What is Iodine?
Iodine is a chemical element and nutrient found in some foods. The human body requires iodine to produce thyroid hormones and other hormones.
In this article, we will discuss seven signs of iodine deficiency. Also, we’ll list some excellent sources of iodine, interesting iodine facts, and important health uses for the element.
Facts About Iodine
One day in 1811, some chemist was busy fiddling with seaweed ash when he found that adding sulfuric acid produced an “unusual purple vapor.” As with many other significant scientific and medical discoveries, iodine was pure luck!
The French chemist Bernard Courtois was one smart guy. We owe the advent of morphine to not only Courtois (and another French chemist Armand Seguin) but also the chemical isolation of iodine. (Most sadly, Mr. Courtois passed before patenting his discovery with the French government, leaving his wife and young son penniless.)
Here are a few other interesting facts about iodine:
- 50 percent of the global supply of iodine is used for manufacturing medicine.
- Iodine can be extracted from oil wells in the form of brine water.
- Natural sources of iodine are found mainly in seawater and seaweed.
Health Uses of Iodine
As stated, half of the global supply of iodine is used in medication manufacturing. Along with medicines, there are many other health uses for iodine, including:
– Conjunctivitis (pinkeye):
Iodine-povidone solutions lower the risk of pinkeye in newborns. Iodine-povidone may also reduce the risk of bloodstream infections from catheter use.
Research shows that venous leg ulcer patients treated with the application of cadexomer iodine and compression heal faster than other groups. Iodine also helps treat diabetic ulcers.
– Iodine deficiency:
An iodine supplementation (including iodized salt) is effective for the prevention and treatment of iodine deficiency.
– Radiation exposure:
Oral administration of iodine has shown effective for protecting against radiation exposure to iodides in emergency situations.
– Thyroid problems:
Studies show that iodine supplementation improves the medical outcomes in patients with thyroid disorders – such as hyperthyroidism and storm thyroid.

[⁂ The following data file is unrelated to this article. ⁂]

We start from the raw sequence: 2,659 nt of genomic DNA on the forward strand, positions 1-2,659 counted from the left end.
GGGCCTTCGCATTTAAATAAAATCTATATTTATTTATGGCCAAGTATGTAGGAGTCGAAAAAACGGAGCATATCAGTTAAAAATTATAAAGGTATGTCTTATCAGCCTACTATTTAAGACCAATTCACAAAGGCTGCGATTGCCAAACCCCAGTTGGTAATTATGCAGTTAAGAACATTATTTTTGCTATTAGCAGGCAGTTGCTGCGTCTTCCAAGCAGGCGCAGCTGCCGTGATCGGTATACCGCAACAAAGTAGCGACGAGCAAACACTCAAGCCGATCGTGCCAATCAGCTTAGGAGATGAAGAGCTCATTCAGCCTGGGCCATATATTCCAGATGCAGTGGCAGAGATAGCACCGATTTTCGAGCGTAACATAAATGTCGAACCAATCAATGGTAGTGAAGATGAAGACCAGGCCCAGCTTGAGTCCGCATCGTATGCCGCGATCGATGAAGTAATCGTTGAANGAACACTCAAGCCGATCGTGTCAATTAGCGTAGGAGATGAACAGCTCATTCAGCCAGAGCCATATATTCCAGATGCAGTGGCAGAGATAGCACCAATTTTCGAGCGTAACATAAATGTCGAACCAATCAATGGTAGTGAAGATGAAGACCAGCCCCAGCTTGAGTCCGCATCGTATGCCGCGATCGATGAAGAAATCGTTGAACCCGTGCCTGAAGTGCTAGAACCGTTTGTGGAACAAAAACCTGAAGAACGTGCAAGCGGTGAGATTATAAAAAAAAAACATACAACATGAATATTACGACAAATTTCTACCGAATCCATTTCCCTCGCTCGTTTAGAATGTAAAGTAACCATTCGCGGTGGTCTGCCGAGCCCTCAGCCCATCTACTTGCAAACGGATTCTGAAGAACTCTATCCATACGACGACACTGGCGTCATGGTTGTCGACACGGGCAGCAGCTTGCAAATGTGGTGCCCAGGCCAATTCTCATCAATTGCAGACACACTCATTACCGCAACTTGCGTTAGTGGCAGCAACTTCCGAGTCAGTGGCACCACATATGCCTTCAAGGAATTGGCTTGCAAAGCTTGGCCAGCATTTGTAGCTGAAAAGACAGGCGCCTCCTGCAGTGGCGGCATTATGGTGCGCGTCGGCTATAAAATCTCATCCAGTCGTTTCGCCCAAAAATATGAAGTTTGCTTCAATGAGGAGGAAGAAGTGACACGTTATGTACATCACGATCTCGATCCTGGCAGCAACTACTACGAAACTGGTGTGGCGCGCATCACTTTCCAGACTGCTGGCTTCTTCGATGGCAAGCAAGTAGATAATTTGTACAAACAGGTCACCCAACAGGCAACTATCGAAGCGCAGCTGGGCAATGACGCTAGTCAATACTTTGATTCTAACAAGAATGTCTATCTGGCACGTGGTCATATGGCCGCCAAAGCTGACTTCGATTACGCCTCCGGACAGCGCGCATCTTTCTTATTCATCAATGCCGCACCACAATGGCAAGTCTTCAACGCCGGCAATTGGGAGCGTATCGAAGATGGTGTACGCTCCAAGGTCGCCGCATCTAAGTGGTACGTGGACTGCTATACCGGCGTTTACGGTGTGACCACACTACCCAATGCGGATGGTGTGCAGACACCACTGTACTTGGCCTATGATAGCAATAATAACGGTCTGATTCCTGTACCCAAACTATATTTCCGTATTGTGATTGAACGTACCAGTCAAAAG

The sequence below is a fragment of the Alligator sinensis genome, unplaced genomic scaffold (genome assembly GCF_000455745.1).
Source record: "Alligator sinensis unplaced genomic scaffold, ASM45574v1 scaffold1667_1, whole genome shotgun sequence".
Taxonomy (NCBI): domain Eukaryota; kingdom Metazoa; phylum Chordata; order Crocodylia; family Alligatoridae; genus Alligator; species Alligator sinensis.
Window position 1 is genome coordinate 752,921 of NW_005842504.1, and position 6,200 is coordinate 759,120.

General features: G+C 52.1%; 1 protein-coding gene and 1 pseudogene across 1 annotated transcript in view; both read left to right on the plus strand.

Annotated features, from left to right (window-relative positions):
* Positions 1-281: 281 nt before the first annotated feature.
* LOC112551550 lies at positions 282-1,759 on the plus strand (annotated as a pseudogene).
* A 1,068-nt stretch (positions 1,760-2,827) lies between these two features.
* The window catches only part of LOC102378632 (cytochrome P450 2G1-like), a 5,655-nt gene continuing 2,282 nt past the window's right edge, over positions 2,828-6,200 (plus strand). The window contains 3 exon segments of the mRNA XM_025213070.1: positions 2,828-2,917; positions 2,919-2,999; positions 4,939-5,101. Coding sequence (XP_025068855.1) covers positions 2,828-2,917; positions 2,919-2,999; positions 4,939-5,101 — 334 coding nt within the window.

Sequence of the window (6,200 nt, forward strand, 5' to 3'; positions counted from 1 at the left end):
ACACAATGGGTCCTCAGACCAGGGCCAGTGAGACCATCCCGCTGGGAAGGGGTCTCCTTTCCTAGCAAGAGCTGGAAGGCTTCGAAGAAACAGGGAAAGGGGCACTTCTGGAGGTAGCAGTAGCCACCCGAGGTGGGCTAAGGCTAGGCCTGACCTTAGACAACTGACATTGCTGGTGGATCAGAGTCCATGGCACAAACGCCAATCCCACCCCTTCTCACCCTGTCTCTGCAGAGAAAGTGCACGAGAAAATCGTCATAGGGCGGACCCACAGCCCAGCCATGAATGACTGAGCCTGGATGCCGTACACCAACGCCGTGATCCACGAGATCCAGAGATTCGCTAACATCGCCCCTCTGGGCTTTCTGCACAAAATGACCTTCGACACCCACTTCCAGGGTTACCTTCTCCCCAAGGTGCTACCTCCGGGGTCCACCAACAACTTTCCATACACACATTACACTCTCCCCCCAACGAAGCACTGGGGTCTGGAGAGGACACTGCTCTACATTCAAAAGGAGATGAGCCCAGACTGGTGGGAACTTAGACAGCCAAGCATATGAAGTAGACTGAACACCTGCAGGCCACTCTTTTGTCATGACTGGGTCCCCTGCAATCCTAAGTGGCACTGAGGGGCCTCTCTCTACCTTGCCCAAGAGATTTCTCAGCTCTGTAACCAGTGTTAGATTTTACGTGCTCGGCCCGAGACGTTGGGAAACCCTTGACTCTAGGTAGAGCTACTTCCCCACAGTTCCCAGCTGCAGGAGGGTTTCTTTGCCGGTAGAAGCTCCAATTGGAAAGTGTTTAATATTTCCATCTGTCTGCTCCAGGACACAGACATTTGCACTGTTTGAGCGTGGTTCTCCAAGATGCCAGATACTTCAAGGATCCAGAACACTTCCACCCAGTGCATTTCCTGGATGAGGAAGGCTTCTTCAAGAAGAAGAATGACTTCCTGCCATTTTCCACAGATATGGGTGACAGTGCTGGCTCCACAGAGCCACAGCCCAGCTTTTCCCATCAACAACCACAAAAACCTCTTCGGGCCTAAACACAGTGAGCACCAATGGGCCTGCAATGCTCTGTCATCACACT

– Water purification:
Water contamination in underdeveloped and developing countries is a leading cause of disease, death, and illness. Iodine eliminates bacteria, parasites, and viruses in water by altering the ionic balance contained within their cells.
Iodine Deficiencies and the Thyroid
“…many parts of the world do not have enough iodine available through their diet, and iodine deficiency continues to be an important public health problem globally. Approximately 40% of the world’s population remains at risk for iodine deficiency.” – American Thyroid Association (source)
In developed countries, the widespread use of iodized salt has eliminated iodine deficiency. However, in underdeveloped and developing countries, iodine deficiency is among the leading causes of disability, illness, and death.
Iodine is a critical element for thyroid function. The thyroid is a butterfly-shaped, ductless gland that sits just below your Adam’s apple and wraps around the neck’s windpipe. The thyroid contains two lobes connected by a “bridge” called the isthmus. Unless the thyroid gland is enlarged you can not feel or see it.
Among the vital functions of the thyroid hormones:
- – Brain function: Thyroid hormones are essential for brain function and maturation, particularly during pregnancy. Iodine deficiency is one of the leading causes of intellectual disabilities worldwide.
- – Metabolism: Thyroid hormones increase our basal metabolic rate, affecting body temperature, heart rate, energy production, brain maturation, bone and muscle growth, and cognitive functions such as concentration and reflex actions.
7 Signs of Iodine Deficiency
Swelling of the neck (goiter)